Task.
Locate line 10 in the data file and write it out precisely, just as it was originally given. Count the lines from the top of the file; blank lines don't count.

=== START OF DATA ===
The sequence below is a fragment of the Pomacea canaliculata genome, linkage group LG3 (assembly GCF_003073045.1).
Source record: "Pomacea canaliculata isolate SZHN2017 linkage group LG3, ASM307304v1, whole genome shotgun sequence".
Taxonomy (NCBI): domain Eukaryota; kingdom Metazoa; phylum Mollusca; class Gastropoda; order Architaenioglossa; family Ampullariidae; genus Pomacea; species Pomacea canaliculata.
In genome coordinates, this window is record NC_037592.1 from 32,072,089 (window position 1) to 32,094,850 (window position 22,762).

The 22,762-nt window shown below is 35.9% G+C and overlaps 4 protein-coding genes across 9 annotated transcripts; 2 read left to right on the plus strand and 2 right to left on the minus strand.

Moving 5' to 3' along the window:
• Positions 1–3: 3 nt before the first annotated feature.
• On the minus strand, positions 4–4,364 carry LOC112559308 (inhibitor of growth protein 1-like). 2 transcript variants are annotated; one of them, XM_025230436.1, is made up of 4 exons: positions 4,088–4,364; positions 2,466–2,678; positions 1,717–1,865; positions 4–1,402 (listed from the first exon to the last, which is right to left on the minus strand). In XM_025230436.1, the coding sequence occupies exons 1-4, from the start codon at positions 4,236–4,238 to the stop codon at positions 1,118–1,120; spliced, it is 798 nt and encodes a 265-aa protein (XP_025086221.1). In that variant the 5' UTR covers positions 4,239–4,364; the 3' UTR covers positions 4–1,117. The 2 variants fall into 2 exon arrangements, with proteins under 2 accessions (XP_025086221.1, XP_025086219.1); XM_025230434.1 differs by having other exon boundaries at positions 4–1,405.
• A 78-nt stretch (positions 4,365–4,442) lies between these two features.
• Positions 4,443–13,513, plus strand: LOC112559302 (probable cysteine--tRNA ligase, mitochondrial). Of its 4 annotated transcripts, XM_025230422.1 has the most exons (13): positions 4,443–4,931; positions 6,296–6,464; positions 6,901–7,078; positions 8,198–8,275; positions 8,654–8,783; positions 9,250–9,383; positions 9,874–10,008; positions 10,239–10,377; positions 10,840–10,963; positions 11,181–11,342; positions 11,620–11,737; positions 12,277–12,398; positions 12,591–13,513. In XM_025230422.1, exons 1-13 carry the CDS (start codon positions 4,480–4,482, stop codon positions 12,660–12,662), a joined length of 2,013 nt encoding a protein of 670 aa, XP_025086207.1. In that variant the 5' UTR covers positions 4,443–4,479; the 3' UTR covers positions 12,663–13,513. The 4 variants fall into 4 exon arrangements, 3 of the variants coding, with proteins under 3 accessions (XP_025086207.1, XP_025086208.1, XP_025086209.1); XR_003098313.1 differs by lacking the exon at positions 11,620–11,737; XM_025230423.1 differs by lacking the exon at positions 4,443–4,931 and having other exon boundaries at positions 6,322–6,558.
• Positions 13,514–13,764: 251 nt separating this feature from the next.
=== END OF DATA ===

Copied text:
• Positions 4,443–13,513, plus strand: LOC112559302 (probable cysteine--tRNA ligase, mitochondrial). Of its 4 annotated transcripts, XM_025230422.1 has the most exons (13): positions 4,443–4,931; positions 6,296–6,464; positions 6,901–7,078; positions 8,198–8,275; positions 8,654–8,783; positions 9,250–9,383; positions 9,874–10,008; positions 10,239–10,377; positions 10,840–10,963; positions 11,181–11,342; positions 11,620–11,737; positions 12,277–12,398; positions 12,591–13,513. In XM_025230422.1, exons 1-13 carry the CDS (start codon positions 4,480–4,482, stop codon positions 12,660–12,662), a joined length of 2,013 nt encoding a protein of 670 aa, XP_025086207.1. In that variant the 5' UTR covers positions 4,443–4,479; the 3' UTR covers positions 12,663–13,513. The 4 variants fall into 4 exon arrangements, 3 of the variants coding, with proteins under 3 accessions (XP_025086207.1, XP_025086208.1, XP_025086209.1); XR_003098313.1 differs by lacking the exon at positions 11,620–11,737; XM_025230423.1 differs by lacking the exon at positions 4,443–4,931 and having other exon boundaries at positions 6,322–6,558.